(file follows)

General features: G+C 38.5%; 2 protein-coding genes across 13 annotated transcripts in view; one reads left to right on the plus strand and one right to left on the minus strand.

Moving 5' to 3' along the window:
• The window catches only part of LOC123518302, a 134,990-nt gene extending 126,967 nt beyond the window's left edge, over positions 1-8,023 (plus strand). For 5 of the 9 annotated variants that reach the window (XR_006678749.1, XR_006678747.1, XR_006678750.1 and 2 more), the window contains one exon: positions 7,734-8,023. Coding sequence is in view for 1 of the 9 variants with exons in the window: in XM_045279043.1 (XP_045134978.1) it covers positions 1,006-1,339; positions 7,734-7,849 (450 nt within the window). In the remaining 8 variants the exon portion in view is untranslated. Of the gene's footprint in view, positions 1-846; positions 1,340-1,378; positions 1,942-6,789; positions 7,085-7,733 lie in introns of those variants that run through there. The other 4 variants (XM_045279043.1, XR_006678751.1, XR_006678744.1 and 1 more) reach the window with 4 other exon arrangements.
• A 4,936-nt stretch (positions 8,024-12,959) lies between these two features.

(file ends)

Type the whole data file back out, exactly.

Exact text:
General features: G+C 38.5%; 2 protein-coding genes across 13 annotated transcripts in view; one reads left to right on the plus strand and one right to left on the minus strand.

Moving 5' to 3' along the window:
• The window catches only part of LOC123518302, a 134,990-nt gene extending 126,967 nt beyond the window's left edge, over positions 1-8,023 (plus strand). For 5 of the 9 annotated variants that reach the window (XR_006678749.1, XR_006678747.1, XR_006678750.1 and 2 more), the window contains one exon: positions 7,734-8,023. Coding sequence is in view for 1 of the 9 variants with exons in the window: in XM_045279043.1 (XP_045134978.1) it covers positions 1,006-1,339; positions 7,734-7,849 (450 nt within the window). In the remaining 8 variants the exon portion in view is untranslated. Of the gene's footprint in view, positions 1-846; positions 1,340-1,378; positions 1,942-6,789; positions 7,085-7,733 lie in introns of those variants that run through there. The other 4 variants (XM_045279043.1, XR_006678751.1, XR_006678744.1 and 1 more) reach the window with 4 other exon arrangements.
• A 4,936-nt stretch (positions 8,024-12,959) lies between these two features.